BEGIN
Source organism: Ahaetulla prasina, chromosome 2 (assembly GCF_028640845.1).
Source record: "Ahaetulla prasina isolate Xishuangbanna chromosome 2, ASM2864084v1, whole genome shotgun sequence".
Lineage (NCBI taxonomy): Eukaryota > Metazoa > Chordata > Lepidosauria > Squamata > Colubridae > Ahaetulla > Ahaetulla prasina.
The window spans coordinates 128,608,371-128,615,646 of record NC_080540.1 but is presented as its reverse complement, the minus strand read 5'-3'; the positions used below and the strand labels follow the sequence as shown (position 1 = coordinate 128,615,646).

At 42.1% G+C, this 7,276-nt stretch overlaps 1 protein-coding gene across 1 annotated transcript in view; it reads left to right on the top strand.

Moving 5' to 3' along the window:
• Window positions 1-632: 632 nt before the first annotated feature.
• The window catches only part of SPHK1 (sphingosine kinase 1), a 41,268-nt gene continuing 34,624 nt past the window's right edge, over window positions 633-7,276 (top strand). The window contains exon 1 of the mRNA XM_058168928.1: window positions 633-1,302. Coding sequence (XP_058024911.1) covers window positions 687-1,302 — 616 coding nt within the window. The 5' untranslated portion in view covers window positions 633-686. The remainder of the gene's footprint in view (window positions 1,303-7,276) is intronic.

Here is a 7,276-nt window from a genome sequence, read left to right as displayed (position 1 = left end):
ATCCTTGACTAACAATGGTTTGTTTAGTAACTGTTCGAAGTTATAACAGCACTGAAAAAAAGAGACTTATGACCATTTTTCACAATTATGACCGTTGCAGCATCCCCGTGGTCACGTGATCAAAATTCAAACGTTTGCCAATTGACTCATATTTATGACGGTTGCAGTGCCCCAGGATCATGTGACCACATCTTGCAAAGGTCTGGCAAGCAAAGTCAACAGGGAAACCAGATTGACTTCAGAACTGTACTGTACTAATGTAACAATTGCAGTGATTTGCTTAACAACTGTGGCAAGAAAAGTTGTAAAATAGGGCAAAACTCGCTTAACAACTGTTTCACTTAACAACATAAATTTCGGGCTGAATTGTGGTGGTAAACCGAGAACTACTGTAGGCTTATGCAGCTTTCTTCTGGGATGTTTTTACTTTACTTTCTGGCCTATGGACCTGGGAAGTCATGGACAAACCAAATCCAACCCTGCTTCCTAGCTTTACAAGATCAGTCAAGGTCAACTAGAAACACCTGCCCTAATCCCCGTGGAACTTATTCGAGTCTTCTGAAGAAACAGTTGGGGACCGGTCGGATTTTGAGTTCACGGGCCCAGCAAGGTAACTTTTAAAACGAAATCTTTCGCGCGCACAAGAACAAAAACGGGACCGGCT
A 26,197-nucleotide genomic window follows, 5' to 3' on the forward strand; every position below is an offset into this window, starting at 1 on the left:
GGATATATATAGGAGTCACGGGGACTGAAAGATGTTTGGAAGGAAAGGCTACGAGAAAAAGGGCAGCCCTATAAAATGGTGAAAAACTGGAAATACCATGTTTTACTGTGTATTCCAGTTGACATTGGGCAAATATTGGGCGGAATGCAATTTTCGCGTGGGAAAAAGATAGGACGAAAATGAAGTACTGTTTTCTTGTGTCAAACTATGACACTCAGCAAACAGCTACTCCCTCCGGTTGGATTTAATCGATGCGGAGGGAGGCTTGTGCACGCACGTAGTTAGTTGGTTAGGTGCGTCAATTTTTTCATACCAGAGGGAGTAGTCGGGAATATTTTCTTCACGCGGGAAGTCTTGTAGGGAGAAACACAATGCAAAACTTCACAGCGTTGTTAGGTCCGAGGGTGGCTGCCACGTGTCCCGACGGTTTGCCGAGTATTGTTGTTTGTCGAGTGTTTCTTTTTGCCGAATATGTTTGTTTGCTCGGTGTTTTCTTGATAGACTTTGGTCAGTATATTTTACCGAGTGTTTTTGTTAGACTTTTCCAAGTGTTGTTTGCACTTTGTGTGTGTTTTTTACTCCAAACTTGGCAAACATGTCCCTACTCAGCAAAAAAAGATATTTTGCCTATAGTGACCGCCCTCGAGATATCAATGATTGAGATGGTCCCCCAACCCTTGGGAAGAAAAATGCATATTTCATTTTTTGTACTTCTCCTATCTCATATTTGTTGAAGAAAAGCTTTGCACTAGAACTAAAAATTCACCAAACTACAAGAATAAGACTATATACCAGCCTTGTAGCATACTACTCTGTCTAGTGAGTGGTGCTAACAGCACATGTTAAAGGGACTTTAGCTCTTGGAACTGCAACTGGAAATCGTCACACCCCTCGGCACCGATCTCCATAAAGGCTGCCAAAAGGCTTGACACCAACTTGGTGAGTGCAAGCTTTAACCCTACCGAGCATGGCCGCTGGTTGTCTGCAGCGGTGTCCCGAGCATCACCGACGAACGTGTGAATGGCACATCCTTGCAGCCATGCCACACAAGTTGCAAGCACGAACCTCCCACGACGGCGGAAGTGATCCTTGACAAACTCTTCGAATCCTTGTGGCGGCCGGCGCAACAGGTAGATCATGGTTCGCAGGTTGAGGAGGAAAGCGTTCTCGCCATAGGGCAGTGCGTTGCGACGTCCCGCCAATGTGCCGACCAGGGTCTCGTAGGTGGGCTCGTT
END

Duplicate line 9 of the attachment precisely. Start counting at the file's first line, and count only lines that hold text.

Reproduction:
Here is a 7,276-nt window from a genome sequence, read left to right as displayed (position 1 = left end):